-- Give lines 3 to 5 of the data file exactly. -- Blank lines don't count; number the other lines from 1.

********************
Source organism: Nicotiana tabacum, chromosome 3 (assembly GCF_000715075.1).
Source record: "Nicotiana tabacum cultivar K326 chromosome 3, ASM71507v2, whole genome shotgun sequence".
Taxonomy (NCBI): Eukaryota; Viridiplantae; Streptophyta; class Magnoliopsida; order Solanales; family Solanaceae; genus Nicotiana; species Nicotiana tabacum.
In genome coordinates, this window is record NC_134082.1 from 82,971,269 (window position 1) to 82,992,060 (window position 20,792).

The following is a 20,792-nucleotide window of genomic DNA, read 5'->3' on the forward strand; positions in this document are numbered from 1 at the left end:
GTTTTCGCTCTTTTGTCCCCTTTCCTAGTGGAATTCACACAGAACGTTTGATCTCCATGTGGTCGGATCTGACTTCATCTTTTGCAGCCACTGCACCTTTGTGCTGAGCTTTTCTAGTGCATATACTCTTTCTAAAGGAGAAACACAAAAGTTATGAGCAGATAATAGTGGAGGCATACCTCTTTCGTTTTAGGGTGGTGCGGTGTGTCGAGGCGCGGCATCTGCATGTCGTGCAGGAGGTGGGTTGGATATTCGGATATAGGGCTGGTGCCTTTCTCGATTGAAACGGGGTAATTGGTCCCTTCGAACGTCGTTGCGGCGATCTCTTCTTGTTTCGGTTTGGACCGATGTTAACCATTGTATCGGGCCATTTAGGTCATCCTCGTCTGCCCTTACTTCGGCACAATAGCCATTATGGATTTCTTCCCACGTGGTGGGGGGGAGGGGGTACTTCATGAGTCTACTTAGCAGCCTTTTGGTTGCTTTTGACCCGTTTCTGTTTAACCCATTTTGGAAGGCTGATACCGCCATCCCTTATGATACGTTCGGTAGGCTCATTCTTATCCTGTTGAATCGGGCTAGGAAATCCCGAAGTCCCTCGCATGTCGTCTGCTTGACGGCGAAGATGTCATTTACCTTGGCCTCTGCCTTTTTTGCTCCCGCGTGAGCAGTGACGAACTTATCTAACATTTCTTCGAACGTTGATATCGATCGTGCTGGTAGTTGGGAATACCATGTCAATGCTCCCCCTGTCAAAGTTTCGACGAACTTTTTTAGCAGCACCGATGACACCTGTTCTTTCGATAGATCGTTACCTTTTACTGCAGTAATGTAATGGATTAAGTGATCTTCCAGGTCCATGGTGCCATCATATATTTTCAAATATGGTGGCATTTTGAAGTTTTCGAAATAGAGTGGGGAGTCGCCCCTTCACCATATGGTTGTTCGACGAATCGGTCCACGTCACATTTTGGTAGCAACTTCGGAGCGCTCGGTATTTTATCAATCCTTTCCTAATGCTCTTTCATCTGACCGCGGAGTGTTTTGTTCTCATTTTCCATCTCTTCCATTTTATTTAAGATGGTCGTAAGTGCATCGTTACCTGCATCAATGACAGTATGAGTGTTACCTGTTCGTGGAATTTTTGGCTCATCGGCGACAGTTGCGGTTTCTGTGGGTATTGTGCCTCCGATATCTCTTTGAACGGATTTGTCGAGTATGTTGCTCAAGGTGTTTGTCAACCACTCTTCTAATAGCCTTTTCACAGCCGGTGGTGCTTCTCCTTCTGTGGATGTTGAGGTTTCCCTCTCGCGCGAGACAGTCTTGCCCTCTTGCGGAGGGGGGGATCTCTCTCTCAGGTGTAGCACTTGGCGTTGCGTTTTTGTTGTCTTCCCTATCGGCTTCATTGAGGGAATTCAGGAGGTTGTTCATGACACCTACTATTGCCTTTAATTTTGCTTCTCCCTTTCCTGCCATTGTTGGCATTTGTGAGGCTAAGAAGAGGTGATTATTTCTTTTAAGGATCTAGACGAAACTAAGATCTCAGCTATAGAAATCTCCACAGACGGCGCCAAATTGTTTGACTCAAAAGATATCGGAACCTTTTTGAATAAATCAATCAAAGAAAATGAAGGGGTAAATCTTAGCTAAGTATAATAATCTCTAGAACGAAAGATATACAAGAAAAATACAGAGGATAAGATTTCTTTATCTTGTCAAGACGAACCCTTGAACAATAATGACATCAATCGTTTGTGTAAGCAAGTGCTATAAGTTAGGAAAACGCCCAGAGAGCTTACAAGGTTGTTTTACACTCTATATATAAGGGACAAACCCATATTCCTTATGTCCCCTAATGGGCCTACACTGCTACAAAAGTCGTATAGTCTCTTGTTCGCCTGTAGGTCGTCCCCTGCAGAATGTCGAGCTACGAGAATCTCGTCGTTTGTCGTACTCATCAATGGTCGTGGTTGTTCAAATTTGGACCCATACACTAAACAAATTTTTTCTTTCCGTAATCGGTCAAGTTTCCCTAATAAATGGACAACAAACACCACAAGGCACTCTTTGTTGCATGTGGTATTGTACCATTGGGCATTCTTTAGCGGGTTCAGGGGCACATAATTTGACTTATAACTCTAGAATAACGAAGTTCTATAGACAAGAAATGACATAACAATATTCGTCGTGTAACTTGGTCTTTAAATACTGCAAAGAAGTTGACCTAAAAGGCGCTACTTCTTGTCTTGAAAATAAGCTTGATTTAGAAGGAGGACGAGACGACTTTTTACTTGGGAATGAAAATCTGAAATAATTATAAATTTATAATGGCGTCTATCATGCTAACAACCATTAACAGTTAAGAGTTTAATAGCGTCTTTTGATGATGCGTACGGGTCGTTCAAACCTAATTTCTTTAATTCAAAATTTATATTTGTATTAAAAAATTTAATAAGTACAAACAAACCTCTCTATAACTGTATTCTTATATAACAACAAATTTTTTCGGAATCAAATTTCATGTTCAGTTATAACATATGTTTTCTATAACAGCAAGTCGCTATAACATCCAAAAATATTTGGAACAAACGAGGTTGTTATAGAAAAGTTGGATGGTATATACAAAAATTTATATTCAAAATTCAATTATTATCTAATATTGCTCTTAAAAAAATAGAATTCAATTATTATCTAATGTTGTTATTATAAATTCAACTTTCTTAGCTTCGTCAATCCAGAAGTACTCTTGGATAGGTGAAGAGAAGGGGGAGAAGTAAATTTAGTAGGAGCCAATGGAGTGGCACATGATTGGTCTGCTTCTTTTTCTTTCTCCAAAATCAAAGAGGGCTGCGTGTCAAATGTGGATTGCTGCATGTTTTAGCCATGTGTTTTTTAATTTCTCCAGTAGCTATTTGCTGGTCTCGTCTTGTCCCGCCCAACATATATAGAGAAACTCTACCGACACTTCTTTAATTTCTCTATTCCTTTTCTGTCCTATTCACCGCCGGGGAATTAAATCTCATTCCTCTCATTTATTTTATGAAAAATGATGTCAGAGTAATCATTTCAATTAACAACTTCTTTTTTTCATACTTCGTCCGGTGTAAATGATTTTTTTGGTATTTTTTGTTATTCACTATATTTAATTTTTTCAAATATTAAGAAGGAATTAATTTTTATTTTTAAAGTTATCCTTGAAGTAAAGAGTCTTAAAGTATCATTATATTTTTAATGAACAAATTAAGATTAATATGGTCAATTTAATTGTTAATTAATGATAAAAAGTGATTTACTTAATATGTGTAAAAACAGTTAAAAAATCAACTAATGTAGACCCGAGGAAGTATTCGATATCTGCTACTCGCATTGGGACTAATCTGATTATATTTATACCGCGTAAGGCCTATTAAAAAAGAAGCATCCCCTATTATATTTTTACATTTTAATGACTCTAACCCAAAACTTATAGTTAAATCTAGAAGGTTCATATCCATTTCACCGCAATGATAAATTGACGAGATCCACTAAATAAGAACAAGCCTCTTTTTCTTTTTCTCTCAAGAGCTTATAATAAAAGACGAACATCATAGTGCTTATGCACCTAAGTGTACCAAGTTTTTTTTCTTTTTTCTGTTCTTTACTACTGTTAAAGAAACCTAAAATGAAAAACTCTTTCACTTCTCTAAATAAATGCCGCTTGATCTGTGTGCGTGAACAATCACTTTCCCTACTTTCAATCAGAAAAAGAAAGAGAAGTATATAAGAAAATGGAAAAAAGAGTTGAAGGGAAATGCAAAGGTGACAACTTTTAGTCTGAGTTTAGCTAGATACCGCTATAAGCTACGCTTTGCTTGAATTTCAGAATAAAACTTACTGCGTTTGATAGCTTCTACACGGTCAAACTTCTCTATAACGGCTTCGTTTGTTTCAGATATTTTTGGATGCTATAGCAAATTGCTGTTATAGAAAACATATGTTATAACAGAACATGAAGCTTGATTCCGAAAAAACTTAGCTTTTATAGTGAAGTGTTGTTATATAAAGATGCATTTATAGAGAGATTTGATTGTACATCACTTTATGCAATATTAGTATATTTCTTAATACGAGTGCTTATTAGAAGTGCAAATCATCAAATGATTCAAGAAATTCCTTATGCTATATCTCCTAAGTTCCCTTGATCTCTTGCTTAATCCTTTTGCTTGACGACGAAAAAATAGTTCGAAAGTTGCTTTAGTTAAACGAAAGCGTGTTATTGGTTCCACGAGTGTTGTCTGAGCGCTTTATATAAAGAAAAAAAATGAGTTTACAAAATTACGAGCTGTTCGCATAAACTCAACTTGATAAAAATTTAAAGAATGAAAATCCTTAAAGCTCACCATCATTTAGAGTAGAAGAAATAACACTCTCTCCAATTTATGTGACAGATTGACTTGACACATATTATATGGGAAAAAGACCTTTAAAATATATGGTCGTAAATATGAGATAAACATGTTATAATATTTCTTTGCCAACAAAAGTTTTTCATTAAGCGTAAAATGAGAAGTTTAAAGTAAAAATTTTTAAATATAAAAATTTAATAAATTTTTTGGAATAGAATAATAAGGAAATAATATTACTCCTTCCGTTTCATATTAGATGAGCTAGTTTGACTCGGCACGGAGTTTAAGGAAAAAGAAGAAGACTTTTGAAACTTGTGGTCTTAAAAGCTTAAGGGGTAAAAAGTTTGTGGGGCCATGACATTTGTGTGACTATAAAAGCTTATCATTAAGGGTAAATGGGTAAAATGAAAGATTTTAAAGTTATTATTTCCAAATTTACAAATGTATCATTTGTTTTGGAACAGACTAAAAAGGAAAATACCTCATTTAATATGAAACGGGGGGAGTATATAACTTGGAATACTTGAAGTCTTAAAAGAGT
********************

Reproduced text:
Taxonomy (NCBI): Eukaryota; Viridiplantae; Streptophyta; class Magnoliopsida; order Solanales; family Solanaceae; genus Nicotiana; species Nicotiana tabacum.
In genome coordinates, this window is record NC_134082.1 from 82,971,269 (window position 1) to 82,992,060 (window position 20,792).

The following is a 20,792-nucleotide window of genomic DNA, read 5'->3' on the forward strand; positions in this document are numbered from 1 at the left end: